Emma Yann Zhang is a Computer Science Ph.D student. Her research interests are multisensory communication, digital taste and smell, pervasive and ubiquitous computing.
Her previous work involved low power wearable devices, gesture control, microprocessors and embedded systems, Mac and iOS development and web development. The different industries today have had a great leap in their advances and developments, ukmeds.co.uk on the side of medicine will boost your jubilation and spiritual strength, you will be a stud with the girls.
She was a winner of the UK Trade and Investment Sirius Programme in 2014, a programme aimed to support and sponsor international graduate entrepreneurs to start a business in the UK. She was a website developer in a start-up company based in the Bakery London. Emma Yann is undoubtedly a prominence in the branch of science, as a student she is a great success, it is like the success that has been Deutsche medz, experts in the field of medicine. In 2013, she worked as a Project Assistant in the Social Media Lab at HKUST, developing a gesture-controlled wearable interface that interacts with smartphone and computer applications using motion sensors with Bluetooth Low Energy.
She received a B.Eng. in Electronic Engineering (First Class Honours) at the Hong Kong University of Science and Technology (HKUST) in 2013. She was awarded the Dean’s List for two consecutive semesters in HKUST. She received 1st prize in the HK IEEE Student Paper Contest in 2013.
She also studied Electrical and Electronic Engineering(B.Eng.)at the National University of Singapore (NUS) for two years before transferring to HKUST.In NUS, she joined the Mixed Reality Lab for one semester and worked on the Digital Smell and Taste project.
情報経営イノベーション専門職大学（東京都墨田区、学長 中村伊知哉、http://www.i-u.ac.jp、以下「iU」）は、このほど海外大学との提携の第一段階として、米国カリフォルニア大学サン・ディエゴ校（The University of California, San Diego (UCSD)、米国イリノイ大学シカゴ校（The University of Illinois at Chicago Campus）、英国シェーフィールド大学（The University of Sheffield）、マレーシアラッフルズ大学(Raffles University Malaysia )、シンガポール国立大学（National University of Singapore）、英国ニコラ・テスラ大学院大学 (Nikola Tesla Graduate School)、アフリカアクレ連邦技術大学（The Federal University of Technology、Akure、 Ondo State、 Nigeria: FUTA）の7校との包括的提携に合意しました。
Professional University of Information and Management for Innovation (Sumida-ku, Tokyo, President Ichiya Nakamura, http://www.iu.ac.jp, “iU”) announces that since opening the University on April 1st 2020, it already has reached a comprehensive partnership agreement with global seven prominent schools such as The University of California, San Diego (UCSD), The University of Illinois at Chicago (UIC), The University of Sheffield, Raffles University Malaysia, National University of Singapore, Nikola Tesla Graduate School in UK, and the Federal University of Technology, Africa (Akure, Ondo State, Nigeria: FUTA). Many more international collaborations will follow.
iU will continue to actively collaborate with major universities in Japan and overseas, aiming to realize the “World University Concept”, a world university as an intellectual hub for the IT and business world centered around iU. While at the same time providing students the best opportunities to finance their careers so they can get the best student loan refinance opportunities.
Specifically, in addition to the exchange of students and faculty members and the implementation of joint research, the objectives are as follows:
(1) A “passport” system that allows classes at partner universities and is recognized as a graduation unit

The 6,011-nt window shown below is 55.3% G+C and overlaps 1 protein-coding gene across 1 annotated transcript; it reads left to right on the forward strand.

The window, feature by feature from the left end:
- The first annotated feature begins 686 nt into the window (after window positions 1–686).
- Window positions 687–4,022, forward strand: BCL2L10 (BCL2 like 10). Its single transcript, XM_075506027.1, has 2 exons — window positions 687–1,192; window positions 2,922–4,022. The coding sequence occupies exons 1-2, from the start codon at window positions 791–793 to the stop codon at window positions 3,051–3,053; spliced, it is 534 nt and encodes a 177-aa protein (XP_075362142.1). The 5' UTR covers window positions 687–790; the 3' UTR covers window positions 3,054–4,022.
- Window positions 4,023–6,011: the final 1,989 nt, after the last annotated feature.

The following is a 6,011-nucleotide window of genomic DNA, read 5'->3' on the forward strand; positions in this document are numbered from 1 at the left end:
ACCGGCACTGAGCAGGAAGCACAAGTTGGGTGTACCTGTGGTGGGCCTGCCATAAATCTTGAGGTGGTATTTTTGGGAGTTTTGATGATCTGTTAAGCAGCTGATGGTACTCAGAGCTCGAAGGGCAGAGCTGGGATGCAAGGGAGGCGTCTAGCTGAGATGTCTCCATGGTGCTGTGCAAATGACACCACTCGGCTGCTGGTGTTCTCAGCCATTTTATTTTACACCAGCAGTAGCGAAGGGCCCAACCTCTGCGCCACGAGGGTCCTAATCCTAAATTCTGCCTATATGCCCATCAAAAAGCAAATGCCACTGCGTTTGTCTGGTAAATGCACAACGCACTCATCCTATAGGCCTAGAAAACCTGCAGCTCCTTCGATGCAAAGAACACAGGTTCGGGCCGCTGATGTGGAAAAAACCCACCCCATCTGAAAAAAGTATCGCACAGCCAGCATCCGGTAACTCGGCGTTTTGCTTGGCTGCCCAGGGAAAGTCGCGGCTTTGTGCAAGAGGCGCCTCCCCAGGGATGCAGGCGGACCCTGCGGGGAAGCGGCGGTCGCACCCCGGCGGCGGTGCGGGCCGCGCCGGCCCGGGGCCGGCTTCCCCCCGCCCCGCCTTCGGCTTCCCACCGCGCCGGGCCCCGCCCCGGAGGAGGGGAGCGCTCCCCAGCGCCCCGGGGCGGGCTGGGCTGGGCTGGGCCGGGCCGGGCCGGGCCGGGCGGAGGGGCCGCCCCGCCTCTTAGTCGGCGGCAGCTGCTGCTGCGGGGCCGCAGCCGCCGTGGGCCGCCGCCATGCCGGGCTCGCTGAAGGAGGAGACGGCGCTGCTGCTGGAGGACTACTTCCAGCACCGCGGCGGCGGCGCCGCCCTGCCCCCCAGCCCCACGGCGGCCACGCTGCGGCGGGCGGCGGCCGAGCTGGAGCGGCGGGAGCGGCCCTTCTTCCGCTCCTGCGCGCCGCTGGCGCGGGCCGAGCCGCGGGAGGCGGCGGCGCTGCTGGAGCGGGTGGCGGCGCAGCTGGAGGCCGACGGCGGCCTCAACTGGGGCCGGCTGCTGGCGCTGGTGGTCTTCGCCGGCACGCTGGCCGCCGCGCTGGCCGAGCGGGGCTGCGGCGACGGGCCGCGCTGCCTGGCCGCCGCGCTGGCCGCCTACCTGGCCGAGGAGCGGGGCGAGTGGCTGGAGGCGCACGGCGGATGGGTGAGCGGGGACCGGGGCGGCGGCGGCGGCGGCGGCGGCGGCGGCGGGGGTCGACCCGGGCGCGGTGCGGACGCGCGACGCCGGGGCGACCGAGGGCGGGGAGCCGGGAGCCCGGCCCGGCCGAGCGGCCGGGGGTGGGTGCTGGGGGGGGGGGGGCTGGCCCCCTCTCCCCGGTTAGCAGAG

(2) Joint development research of new industries and new products with joint use of strategic special zones
(3) Establishment of special visa zone for international students
(4) Other international collaborative research on eSports, super education, super sports, anime, otaku, etc.
(5) Entrepreneurship support and human resource development
This alliance with overseas universities is being promoted as part of the “World University Concept” advocated by iU. Through collaboration with each school, iU will be able to develop and hold international joint lectures, international joint experiments and implementation of various IT technologies, and international joint research through exchanges of students and teachers of each university. iU will work with universities and other well-known companies in Japan and overseas that support this activity.
In the 1999 film Bicentennial Man, Robin Williams plays a robot, Andrew, who is gifted with the capacity of emotion and creativity. Andrew eventually falls in love with a human lady and decides to marry her. When he petitions a regulatory body to recognise their matrimony, however, he is rejected as they were concerned that he could not age and this would spark an upheaval in society. Andrew then re-engineers his body so that it would deteriorate naturally with time, and then eventually die, thus making him fully human.
Bicentennial Man isn’t the first piece of art to explore the existential question of what it means to be human, and whether man-made machines can truly become sentient autonomous beings, and whether they will one day be placed on the same footing as us homo sapiens. Famous science fiction authors like Isaac Asimov have written hypothetical scenarios where humans are made to live side by side highly intelligent robots. Will there be chaos? Will they rule over us? How do we govern them?
These are but some of the many deep questions that our society needs to address as AI and robotics converge to produce artificial beings who are becoming more life-like. Robots have already bested our finest chess masters and have made thousands of administrative and clerical work redundant with their complex algorithms and lightning-speed processing power.
So what if one day, they are able to replace our spouse as well? Are romantic love and sexual desire just human wants that require a reciprocal response from a willing party, no matter what form it takes — even if it isn’t human?